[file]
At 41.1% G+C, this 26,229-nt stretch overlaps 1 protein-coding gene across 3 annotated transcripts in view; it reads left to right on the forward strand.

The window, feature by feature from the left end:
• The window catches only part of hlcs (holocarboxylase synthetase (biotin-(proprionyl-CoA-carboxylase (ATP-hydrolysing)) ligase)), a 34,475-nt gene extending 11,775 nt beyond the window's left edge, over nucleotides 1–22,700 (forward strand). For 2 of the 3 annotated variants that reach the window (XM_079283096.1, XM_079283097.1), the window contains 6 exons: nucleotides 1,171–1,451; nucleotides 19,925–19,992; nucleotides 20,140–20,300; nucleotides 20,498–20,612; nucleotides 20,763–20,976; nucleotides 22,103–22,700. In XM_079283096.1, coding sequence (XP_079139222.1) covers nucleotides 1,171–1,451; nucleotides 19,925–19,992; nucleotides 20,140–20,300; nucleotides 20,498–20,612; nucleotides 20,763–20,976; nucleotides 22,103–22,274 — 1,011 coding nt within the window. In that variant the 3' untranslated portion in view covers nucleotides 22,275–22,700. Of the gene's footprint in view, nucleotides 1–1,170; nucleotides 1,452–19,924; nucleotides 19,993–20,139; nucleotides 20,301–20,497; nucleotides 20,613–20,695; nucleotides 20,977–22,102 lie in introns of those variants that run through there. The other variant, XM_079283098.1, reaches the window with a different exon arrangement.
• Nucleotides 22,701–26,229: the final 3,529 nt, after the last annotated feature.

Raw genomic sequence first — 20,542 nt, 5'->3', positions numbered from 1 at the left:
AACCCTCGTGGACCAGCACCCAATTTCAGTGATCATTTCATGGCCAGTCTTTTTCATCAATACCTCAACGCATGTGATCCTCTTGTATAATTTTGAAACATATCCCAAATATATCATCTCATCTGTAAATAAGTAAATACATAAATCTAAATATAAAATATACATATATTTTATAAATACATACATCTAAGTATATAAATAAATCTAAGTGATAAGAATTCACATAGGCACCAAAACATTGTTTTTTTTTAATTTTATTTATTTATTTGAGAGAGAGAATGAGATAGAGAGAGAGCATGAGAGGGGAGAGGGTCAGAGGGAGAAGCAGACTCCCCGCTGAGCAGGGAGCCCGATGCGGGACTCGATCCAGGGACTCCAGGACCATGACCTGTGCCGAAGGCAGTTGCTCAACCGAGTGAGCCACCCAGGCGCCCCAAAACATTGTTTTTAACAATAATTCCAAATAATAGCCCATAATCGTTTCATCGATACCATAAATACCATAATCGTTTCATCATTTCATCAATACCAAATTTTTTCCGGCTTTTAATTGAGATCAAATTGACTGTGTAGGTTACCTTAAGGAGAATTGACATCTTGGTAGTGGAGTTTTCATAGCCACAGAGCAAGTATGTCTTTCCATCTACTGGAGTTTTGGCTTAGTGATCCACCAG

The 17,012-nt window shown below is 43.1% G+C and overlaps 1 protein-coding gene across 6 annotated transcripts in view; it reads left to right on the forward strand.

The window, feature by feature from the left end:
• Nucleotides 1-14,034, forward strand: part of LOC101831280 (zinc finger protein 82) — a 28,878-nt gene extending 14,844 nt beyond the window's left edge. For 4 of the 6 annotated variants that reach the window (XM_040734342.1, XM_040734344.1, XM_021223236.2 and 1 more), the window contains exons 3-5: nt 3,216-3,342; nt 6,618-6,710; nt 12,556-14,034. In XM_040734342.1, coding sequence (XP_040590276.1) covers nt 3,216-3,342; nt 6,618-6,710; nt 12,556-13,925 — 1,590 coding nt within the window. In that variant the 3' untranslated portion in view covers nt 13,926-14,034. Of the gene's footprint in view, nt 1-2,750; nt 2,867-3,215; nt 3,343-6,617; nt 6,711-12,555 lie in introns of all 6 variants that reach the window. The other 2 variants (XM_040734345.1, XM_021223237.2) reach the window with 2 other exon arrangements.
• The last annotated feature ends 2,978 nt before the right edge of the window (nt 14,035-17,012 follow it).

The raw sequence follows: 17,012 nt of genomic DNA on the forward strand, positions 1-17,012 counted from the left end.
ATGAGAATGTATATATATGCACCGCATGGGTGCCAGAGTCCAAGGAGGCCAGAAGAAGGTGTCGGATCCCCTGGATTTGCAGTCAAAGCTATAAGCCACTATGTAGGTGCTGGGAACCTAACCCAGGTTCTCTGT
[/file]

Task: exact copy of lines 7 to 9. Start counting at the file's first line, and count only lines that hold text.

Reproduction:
The 17,012-nt window shown below is 43.1% G+C and overlaps 1 protein-coding gene across 6 annotated transcripts in view; it reads left to right on the forward strand.

The window, feature by feature from the left end:
• Nucleotides 1-14,034, forward strand: part of LOC101831280 (zinc finger protein 82) — a 28,878-nt gene extending 14,844 nt beyond the window's left edge. For 4 of the 6 annotated variants that reach the window (XM_040734342.1, XM_040734344.1, XM_021223236.2 and 1 more), the window contains exons 3-5: nt 3,216-3,342; nt 6,618-6,710; nt 12,556-14,034. In XM_040734342.1, coding sequence (XP_040590276.1) covers nt 3,216-3,342; nt 6,618-6,710; nt 12,556-13,925 — 1,590 coding nt within the window. In that variant the 3' untranslated portion in view covers nt 13,926-14,034. Of the gene's footprint in view, nt 1-2,750; nt 2,867-3,215; nt 3,343-6,617; nt 6,711-12,555 lie in introns of all 6 variants that reach the window. The other 2 variants (XM_040734345.1, XM_021223237.2) reach the window with 2 other exon arrangements.